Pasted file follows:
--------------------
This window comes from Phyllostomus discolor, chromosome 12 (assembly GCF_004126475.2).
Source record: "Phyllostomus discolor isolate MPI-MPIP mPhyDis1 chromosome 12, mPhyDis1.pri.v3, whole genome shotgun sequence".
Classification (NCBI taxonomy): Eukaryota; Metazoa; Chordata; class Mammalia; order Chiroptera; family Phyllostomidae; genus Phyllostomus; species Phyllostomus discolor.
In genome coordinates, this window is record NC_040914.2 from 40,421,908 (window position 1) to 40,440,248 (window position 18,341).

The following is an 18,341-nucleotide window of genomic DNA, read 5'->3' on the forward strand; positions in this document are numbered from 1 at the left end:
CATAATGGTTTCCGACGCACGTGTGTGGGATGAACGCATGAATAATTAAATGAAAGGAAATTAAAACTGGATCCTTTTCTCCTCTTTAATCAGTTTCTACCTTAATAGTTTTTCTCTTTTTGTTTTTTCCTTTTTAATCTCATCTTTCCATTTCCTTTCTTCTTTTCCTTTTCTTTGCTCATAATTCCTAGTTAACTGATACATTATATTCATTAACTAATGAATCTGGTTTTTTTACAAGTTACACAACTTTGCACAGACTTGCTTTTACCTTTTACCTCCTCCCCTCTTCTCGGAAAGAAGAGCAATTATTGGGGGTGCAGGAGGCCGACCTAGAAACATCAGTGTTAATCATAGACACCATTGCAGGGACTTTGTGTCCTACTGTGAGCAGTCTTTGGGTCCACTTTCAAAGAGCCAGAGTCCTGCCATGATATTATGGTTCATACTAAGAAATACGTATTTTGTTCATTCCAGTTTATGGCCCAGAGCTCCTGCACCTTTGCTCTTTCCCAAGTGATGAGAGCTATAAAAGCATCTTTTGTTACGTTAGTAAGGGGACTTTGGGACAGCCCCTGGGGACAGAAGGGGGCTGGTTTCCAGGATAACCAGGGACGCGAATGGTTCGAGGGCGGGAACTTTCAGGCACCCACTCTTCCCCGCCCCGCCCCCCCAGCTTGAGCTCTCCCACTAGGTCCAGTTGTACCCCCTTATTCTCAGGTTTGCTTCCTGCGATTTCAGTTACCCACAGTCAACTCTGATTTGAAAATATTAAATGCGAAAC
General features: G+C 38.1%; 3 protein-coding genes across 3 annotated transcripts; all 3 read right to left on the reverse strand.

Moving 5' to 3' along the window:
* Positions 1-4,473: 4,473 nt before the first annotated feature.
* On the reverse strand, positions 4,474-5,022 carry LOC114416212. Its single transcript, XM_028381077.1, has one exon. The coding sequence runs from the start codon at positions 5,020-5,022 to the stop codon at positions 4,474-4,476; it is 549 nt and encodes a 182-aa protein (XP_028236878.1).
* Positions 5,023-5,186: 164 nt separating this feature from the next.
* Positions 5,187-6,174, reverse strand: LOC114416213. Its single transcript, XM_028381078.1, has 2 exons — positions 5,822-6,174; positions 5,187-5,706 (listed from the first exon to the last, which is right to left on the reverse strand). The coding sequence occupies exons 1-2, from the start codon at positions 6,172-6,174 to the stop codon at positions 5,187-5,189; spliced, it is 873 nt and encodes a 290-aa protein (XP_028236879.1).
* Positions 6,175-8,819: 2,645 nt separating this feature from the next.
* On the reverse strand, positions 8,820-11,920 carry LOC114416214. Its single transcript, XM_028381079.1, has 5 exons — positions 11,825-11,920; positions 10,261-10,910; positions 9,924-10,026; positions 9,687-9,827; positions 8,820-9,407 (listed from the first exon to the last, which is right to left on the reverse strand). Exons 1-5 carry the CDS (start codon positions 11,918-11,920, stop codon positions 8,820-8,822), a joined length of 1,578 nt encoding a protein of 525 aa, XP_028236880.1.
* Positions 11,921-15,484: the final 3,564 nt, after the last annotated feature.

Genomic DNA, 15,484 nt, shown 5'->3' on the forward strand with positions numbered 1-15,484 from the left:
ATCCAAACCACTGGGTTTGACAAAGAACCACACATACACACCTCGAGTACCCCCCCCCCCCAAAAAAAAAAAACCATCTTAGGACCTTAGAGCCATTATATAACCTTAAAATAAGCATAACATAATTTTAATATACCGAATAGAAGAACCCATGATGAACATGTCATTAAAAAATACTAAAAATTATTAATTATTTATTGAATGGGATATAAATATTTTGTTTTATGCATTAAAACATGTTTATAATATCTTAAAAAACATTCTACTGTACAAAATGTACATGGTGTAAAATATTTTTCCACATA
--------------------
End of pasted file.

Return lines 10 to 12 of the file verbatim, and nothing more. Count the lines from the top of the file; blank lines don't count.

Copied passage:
* On the reverse strand, positions 4,474-5,022 carry LOC114416212. Its single transcript, XM_028381077.1, has one exon. The coding sequence runs from the start codon at positions 5,020-5,022 to the stop codon at positions 4,474-4,476; it is 549 nt and encodes a 182-aa protein (XP_028236878.1).
* Positions 5,023-5,186: 164 nt separating this feature from the next.
* Positions 5,187-6,174, reverse strand: LOC114416213. Its single transcript, XM_028381078.1, has 2 exons — positions 5,822-6,174; positions 5,187-5,706 (listed from the first exon to the last, which is right to left on the reverse strand). The coding sequence occupies exons 1-2, from the start codon at positions 6,172-6,174 to the stop codon at positions 5,187-5,189; spliced, it is 873 nt and encodes a 290-aa protein (XP_028236879.1).